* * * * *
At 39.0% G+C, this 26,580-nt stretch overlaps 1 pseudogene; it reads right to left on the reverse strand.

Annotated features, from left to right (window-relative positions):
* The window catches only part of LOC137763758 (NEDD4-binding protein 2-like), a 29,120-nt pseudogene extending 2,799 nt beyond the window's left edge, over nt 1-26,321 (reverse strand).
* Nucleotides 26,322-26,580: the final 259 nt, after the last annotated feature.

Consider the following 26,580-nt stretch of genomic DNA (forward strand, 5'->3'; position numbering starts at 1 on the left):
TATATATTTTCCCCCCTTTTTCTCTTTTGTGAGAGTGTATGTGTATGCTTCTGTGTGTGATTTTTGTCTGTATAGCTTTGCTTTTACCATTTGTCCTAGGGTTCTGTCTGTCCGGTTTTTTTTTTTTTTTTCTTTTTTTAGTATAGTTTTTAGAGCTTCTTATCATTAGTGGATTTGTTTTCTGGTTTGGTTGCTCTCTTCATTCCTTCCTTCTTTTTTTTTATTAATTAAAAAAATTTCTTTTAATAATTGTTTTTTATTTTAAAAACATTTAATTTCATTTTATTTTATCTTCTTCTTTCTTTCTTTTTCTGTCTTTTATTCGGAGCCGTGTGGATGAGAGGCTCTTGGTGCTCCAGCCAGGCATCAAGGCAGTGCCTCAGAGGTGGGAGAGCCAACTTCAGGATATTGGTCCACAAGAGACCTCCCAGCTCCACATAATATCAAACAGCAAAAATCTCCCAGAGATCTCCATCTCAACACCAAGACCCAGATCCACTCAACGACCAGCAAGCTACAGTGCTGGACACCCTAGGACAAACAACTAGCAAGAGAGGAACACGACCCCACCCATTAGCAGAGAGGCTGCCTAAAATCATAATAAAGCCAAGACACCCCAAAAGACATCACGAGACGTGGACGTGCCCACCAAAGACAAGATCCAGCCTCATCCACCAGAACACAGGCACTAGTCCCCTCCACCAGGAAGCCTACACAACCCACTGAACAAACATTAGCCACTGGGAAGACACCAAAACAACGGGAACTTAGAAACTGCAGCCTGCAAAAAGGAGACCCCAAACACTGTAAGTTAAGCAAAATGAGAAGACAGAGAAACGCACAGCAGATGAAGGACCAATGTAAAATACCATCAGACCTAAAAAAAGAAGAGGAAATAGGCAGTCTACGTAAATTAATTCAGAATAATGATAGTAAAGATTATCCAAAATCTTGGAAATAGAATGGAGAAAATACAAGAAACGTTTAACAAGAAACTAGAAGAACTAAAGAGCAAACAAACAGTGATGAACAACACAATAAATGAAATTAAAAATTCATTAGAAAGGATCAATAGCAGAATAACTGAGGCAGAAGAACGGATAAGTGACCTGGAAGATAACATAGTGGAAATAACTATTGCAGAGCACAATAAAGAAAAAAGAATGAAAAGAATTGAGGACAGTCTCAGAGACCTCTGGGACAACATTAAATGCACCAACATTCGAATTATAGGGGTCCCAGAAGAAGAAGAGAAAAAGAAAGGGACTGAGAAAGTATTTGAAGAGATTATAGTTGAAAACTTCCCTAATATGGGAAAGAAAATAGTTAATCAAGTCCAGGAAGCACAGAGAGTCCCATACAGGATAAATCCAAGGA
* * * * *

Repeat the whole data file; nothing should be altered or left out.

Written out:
At 39.0% G+C, this 26,580-nt stretch overlaps 1 pseudogene; it reads right to left on the reverse strand.

Annotated features, from left to right (window-relative positions):
* The window catches only part of LOC137763758 (NEDD4-binding protein 2-like), a 29,120-nt pseudogene extending 2,799 nt beyond the window's left edge, over nt 1-26,321 (reverse strand).
* Nucleotides 26,322-26,580: the final 259 nt, after the last annotated feature.

Consider the following 26,580-nt stretch of genomic DNA (forward strand, 5'->3'; position numbering starts at 1 on the left):
TATATATTTTCCCCCCTTTTTCTCTTTTGTGAGAGTGTATGTGTATGCTTCTGTGTGTGATTTTTGTCTGTATAGCTTTGCTTTTACCATTTGTCCTAGGGTTCTGTCTGTCCGGTTTTTTTTTTTTTTTTCTTTTTTTAGTATAGTTTTTAGAGCTTCTTATCATTAGTGGATTTGTTTTCTGGTTTGGTTGCTCTCTTCATTCCTTCCTTCTTTTTTTTTATTAATTAAAAAAATTTCTTTTAATAATTGTTTTTTATTTTAAAAACATTTAATTTCATTTTATTTTATCTTCTTCTTTCTTTCTTTTTCTGTCTTTTATTCGGAGCCGTGTGGATGAGAGGCTCTTGGTGCTCCAGCCAGGCATCAAGGCAGTGCCTCAGAGGTGGGAGAGCCAACTTCAGGATATTGGTCCACAAGAGACCTCCCAGCTCCACATAATATCAAACAGCAAAAATCTCCCAGAGATCTCCATCTCAACACCAAGACCCAGATCCACTCAACGACCAGCAAGCTACAGTGCTGGACACCCTAGGACAAACAACTAGCAAGAGAGGAACACGACCCCACCCATTAGCAGAGAGGCTGCCTAAAATCATAATAAAGCCAAGACACCCCAAAAGACATCACGAGACGTGGACGTGCCCACCAAAGACAAGATCCAGCCTCATCCACCAGAACACAGGCACTAGTCCCCTCCACCAGGAAGCCTACACAACCCACTGAACAAACATTAGCCACTGGGAAGACACCAAAACAACGGGAACTTAGAAACTGCAGCCTGCAAAAAGGAGACCCCAAACACTGTAAGTTAAGCAAAATGAGAAGACAGAGAAACGCACAGCAGATGAAGGACCAATGTAAAATACCATCAGACCTAAAAAAAGAAGAGGAAATAGGCAGTCTACGTAAATTAATTCAGAATAATGATAGTAAAGATTATCCAAAATCTTGGAAATAGAATGGAGAAAATACAAGAAACGTTTAACAAGAAACTAGAAGAACTAAAGAGCAAACAAACAGTGATGAACAACACAATAAATGAAATTAAAAATTCATTAGAAAGGATCAATAGCAGAATAACTGAGGCAGAAGAACGGATAAGTGACCTGGAAGATAACATAGTGGAAATAACTATTGCAGAGCACAATAAAGAAAAAAGAATGAAAAGAATTGAGGACAGTCTCAGAGACCTCTGGGACAACATTAAATGCACCAACATTCGAATTATAGGGGTCCCAGAAGAAGAAGAGAAAAAGAAAGGGACTGAGAAAGTATTTGAAGAGATTATAGTTGAAAACTTCCCTAATATGGGAAAGAAAATAGTTAATCAAGTCCAGGAAGCACAGAGAGTCCCATACAGGATAAATCCAAGGA